EU court confirms church law a breach of freedom
The Strasbourg based European Court of Human Rights has rejected an appeal by the Hungarian government and confirmed an earlier judgment saying Hungarian church law breaches the right to free assembly and association, and the right to freedom of thought and religion.
The Strasbourg-based European Court of Human Rights (ECHR) has rejected an appeal by the Hungarian government and upheld its judgment passed on April 8 earlier this year in favour of nine small religious communities.The latter had complained that their right to freedom of thought, conscience and religion, as well as their right to free assembly, had been curtailed when Hungary's new church law stripped them of their church status. The ECHR stated the church law was discriminatory and "unnecessary in a democratic society". It also said it was a clear violation of articles 11 and 9 of the European Convention on Human Rights (freedom of press and associatio & freedom of thought and religion).
The Church law which took effect on Jaunuary 2012 requires churches to register with the State in order to obtain legal status and benefit from state subsidies. All churches had to register under the new law that established new criteria for registration. Those churches that did not meet the new criteria lost their legal status as churches.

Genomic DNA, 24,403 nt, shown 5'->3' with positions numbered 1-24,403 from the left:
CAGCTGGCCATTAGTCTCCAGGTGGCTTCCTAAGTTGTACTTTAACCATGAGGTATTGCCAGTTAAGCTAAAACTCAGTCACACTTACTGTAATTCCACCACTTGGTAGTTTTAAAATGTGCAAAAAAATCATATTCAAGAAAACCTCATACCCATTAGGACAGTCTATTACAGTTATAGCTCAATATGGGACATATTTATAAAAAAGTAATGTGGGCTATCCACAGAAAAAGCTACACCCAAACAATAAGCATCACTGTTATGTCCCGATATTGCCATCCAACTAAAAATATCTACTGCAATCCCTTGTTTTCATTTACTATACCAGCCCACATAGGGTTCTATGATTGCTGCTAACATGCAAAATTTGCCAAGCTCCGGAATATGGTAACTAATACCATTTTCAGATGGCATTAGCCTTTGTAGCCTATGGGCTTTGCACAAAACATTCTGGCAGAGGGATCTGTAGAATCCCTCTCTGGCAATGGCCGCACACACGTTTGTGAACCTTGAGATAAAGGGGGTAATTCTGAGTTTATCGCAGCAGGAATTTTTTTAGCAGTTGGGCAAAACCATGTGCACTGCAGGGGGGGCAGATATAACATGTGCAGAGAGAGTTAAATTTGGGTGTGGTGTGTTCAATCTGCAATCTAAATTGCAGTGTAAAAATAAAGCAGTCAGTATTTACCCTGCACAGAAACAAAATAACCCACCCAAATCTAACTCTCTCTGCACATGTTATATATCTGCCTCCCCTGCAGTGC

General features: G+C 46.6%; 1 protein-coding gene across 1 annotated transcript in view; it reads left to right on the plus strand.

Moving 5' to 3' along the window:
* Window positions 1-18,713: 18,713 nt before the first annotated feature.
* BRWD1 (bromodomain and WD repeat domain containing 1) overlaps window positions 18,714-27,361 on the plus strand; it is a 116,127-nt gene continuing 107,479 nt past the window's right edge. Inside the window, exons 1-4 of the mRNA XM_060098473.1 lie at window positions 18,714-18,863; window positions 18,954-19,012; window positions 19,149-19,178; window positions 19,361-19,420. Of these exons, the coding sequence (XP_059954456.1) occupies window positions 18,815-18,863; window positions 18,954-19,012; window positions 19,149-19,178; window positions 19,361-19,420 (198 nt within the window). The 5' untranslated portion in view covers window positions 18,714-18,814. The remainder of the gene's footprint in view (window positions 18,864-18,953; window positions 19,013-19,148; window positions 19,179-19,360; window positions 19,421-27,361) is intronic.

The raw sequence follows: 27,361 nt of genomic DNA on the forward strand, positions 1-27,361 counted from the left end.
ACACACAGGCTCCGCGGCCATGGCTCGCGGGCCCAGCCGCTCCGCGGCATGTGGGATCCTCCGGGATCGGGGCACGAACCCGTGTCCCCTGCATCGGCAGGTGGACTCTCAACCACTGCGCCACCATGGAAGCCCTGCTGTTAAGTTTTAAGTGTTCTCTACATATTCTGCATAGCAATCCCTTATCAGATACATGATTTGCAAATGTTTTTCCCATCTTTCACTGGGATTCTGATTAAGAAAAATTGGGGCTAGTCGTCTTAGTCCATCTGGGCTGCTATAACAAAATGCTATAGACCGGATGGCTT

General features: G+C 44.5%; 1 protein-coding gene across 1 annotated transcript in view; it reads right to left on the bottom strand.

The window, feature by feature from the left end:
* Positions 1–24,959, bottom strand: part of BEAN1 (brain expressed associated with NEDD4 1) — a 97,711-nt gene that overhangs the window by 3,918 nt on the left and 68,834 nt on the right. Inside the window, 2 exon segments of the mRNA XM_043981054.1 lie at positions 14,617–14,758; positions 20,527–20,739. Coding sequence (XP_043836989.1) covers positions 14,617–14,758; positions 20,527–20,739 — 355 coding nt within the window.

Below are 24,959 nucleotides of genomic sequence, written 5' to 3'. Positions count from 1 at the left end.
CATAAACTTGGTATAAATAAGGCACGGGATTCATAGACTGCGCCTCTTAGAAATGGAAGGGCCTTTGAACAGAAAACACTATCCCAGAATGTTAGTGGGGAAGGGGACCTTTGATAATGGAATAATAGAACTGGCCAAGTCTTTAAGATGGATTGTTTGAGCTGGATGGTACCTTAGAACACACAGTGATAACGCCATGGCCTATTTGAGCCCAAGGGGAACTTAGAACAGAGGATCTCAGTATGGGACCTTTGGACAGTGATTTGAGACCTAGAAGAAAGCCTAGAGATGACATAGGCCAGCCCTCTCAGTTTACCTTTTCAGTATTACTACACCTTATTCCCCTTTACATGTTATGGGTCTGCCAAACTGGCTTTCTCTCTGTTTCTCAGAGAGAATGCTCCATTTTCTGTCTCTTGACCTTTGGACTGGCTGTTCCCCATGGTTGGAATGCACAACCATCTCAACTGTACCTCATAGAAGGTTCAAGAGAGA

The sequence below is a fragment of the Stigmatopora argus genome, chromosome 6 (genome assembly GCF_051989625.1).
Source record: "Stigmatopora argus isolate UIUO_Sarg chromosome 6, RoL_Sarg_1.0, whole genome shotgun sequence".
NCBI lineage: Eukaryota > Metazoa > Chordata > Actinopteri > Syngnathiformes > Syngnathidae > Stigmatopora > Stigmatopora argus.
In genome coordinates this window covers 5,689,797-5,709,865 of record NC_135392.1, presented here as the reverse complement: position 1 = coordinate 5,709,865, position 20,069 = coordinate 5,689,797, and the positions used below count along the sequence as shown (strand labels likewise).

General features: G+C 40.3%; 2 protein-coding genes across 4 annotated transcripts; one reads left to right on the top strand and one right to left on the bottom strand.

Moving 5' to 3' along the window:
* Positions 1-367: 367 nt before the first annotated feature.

Although the Hungarian constitutional court annulled parts of the law last year, Hungary did not modify the text. The parliament recognized some religious communities but this didn't mean they would receive state financing.
The Strasbourg Court states that the churches are entitled to compensation, the amount of which must be negotiated between the government and the churches after the decision becomes final, the Court announced.
However the ECHR cannot oblige the Hungarian parliament to modify the church law.
Maria Fedorova contributed to this article.
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